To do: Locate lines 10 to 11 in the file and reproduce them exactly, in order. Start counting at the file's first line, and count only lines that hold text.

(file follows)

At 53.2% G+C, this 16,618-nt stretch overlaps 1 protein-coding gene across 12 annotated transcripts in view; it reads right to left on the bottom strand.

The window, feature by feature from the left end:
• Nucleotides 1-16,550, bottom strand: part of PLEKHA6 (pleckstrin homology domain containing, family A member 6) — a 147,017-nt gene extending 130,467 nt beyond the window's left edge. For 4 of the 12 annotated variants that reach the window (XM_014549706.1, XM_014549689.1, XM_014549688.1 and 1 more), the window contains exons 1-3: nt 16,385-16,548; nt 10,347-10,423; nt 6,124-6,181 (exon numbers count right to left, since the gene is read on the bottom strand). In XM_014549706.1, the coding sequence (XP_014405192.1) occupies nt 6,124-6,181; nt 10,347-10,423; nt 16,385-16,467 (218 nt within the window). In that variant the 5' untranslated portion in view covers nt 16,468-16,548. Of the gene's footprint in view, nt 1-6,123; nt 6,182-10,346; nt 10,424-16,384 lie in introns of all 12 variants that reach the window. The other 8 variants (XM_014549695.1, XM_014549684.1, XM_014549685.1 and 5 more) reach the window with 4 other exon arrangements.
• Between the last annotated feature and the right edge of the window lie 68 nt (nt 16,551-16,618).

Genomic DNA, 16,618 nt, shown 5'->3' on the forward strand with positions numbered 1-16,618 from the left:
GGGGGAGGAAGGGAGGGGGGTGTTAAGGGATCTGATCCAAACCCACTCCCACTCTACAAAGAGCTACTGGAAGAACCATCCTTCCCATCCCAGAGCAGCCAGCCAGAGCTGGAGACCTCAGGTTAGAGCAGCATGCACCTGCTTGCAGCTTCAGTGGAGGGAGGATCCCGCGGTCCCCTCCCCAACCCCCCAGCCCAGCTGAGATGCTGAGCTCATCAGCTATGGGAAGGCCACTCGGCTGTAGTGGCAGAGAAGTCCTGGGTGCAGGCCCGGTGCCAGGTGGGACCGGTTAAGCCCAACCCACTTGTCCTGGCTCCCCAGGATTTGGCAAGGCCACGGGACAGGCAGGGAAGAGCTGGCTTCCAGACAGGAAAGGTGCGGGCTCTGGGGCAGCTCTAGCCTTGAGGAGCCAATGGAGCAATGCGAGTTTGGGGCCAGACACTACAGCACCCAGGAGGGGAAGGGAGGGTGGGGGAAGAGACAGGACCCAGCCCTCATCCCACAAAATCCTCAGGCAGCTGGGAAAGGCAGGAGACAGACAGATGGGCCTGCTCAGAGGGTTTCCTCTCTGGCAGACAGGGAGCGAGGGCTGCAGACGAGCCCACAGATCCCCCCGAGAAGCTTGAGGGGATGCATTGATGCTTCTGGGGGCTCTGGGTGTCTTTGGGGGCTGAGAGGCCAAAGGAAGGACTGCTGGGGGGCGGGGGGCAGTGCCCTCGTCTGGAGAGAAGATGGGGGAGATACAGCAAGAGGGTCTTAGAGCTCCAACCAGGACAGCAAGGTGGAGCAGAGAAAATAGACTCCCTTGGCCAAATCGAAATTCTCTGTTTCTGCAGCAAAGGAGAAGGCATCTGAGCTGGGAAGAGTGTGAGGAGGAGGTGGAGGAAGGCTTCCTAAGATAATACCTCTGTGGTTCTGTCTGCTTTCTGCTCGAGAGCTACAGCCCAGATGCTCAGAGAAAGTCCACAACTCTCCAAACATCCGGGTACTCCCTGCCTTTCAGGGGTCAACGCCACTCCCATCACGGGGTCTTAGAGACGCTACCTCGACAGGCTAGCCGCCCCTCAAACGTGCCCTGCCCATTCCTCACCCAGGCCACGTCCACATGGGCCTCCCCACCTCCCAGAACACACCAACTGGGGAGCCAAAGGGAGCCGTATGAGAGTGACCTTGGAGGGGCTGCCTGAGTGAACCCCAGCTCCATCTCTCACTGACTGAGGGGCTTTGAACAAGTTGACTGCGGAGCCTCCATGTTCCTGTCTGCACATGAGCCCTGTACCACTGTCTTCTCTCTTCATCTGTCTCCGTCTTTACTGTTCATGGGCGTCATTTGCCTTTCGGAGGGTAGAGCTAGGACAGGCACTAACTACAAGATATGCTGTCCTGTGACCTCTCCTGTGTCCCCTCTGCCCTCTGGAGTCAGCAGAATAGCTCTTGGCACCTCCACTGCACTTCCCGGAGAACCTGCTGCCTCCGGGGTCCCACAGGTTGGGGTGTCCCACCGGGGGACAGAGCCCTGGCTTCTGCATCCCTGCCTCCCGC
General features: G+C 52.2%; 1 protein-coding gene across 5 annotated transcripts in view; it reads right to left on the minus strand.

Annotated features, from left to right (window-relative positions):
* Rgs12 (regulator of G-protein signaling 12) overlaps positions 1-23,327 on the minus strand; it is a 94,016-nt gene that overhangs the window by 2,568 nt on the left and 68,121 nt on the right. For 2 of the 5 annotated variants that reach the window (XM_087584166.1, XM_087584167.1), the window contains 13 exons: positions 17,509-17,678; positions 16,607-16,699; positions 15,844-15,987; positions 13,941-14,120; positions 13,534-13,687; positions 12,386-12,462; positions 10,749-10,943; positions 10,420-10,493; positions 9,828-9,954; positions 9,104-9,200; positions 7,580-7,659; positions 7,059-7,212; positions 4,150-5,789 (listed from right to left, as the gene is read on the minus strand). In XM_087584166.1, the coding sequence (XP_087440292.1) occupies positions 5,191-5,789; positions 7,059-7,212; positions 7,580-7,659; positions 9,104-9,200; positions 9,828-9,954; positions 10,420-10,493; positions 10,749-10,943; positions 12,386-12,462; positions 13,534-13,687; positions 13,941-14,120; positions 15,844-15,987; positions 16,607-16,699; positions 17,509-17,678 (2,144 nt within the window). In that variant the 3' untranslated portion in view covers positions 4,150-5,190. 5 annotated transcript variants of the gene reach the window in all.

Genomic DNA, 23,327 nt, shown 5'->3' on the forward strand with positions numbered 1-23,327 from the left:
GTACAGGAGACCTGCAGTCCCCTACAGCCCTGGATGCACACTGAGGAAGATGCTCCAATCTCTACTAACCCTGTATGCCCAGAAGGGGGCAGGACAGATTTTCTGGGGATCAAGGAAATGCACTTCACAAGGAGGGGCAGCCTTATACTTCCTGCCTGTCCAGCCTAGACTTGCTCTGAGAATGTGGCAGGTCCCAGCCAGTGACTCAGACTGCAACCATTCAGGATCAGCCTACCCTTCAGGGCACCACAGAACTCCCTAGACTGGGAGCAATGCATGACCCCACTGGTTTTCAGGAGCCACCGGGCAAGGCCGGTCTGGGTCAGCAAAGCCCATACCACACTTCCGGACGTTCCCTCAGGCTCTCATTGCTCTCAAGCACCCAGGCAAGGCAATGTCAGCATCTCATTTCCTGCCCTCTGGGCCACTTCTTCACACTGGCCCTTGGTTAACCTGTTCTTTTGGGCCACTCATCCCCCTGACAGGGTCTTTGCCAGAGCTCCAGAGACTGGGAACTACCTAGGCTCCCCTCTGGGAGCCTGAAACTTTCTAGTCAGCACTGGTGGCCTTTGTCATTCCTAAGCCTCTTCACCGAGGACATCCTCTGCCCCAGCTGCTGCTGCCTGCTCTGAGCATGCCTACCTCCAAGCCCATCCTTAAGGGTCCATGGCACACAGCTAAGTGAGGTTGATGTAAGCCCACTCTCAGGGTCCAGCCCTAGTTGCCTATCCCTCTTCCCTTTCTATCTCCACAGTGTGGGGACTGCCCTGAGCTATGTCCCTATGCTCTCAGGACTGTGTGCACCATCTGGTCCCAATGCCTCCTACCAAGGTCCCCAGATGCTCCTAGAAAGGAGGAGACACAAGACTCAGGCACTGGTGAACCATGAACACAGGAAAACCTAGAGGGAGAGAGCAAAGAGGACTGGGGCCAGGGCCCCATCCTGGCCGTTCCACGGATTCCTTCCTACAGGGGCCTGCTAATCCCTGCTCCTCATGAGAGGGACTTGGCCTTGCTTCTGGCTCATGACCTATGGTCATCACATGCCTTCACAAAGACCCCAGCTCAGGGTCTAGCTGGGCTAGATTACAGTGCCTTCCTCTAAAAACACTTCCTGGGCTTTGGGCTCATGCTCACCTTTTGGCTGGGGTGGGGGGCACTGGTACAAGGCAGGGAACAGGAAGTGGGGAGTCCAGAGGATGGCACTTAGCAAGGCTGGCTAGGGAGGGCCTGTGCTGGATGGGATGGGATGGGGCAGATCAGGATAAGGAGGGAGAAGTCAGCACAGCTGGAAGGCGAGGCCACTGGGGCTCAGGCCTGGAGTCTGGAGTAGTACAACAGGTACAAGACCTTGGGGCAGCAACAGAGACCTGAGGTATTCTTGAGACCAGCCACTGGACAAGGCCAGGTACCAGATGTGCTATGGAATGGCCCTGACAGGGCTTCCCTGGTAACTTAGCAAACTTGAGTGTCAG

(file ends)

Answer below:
Genomic DNA, 23,327 nt, shown 5'->3' on the forward strand with positions numbered 1-23,327 from the left:
GTACAGGAGACCTGCAGTCCCCTACAGCCCTGGATGCACACTGAGGAAGATGCTCCAATCTCTACTAACCCTGTATGCCCAGAAGGGGGCAGGACAGATTTTCTGGGGATCAAGGAAATGCACTTCACAAGGAGGGGCAGCCTTATACTTCCTGCCTGTCCAGCCTAGACTTGCTCTGAGAATGTGGCAGGTCCCAGCCAGTGACTCAGACTGCAACCATTCAGGATCAGCCTACCCTTCAGGGCACCACAGAACTCCCTAGACTGGGAGCAATGCATGACCCCACTGGTTTTCAGGAGCCACCGGGCAAGGCCGGTCTGGGTCAGCAAAGCCCATACCACACTTCCGGACGTTCCCTCAGGCTCTCATTGCTCTCAAGCACCCAGGCAAGGCAATGTCAGCATCTCATTTCCTGCCCTCTGGGCCACTTCTTCACACTGGCCCTTGGTTAACCTGTTCTTTTGGGCCACTCATCCCCCTGACAGGGTCTTTGCCAGAGCTCCAGAGACTGGGAACTACCTAGGCTCCCCTCTGGGAGCCTGAAACTTTCTAGTCAGCACTGGTGGCCTTTGTCATTCCTAAGCCTCTTCACCGAGGACATCCTCTGCCCCAGCTGCTGCTGCCTGCTCTGAGCATGCCTACCTCCAAGCCCATCCTTAAGGGTCCATGGCACACAGCTAAGTGAGGTTGATGTAAGCCCACTCTCAGGGTCCAGCCCTAGTTGCCTATCCCTCTTCCCTTTCTATCTCCACAGTGTGGGGACTGCCCTGAGCTATGTCCCTATGCTCTCAGGACTGTGTGCACCATCTGGTCCCAATGCCTCCTACCAAGGTCCCCAGATGCTCCTAGAAAGGAGGAGACACAAGACTCAGGCACTGGTGAACCATGAACACAGGAAAACCTAGAGGGAGAGAGCAAAGAGGACTGGGGCCAGGGCCCCATCCTGGCCGTTCCACGGATTCCTTCCTACAGGGGCCTGCTAATCCCTGCTCCTCATGAGAGGGACTTGGCCTTGCTTCTGGCTCATGACCTATGGTCATCACATGCCTTCACAAAGACCCCAGCTCAGGGTCTAGCTGGGCTAGATTACAGTGCCTTCCTCTAAAAACACTTCCTGGGCTTTGGGCTCATGCTCACCTTTTGGCTGGGGTGGGGGGCACTGGTACAAGGCAGGGAACAGGAAGTGGGGAGTCCAGAGGATGGCACTTAGCAAGGCTGGCTAGGGAGGGCCTGTGCTGGATGGGATGGGATGGGGCAGATCAGGATAAGGAGGGAGAAGTCAGCACAGCTGGAAGGCGAGGCCACTGGGGCTCAGGCCTGGAGTCTGGAGTAGTACAACAGGTACAAGACCTTGGGGCAGCAACAGAGACCTGAGGTATTCTTGAGACCAGCCACTGGACAAGGCCAGGTACCAGATGTGCTATGGAATGGCCCTGACAGGGCTTCCCTGGTAACTTAGCAAACTTGAGTGTCAG